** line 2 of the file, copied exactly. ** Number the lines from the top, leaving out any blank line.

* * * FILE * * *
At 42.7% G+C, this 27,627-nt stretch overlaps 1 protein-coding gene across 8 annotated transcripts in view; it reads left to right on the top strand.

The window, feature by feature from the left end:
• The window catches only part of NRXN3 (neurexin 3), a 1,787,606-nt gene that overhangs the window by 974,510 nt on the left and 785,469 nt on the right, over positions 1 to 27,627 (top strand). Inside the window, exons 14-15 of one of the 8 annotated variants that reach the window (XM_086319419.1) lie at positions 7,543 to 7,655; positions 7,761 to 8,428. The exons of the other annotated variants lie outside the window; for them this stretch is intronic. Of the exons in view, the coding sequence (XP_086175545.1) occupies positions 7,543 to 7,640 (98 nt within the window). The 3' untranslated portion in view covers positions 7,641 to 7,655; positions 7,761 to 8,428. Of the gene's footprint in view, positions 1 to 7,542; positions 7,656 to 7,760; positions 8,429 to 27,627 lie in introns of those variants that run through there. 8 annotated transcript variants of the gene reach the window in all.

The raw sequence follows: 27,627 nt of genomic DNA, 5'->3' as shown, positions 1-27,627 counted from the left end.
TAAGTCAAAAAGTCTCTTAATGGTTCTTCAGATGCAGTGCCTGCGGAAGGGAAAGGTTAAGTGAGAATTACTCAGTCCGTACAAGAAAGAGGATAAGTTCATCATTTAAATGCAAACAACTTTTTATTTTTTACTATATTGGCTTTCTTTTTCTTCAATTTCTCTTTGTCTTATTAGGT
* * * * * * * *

The window, feature by feature from the left end: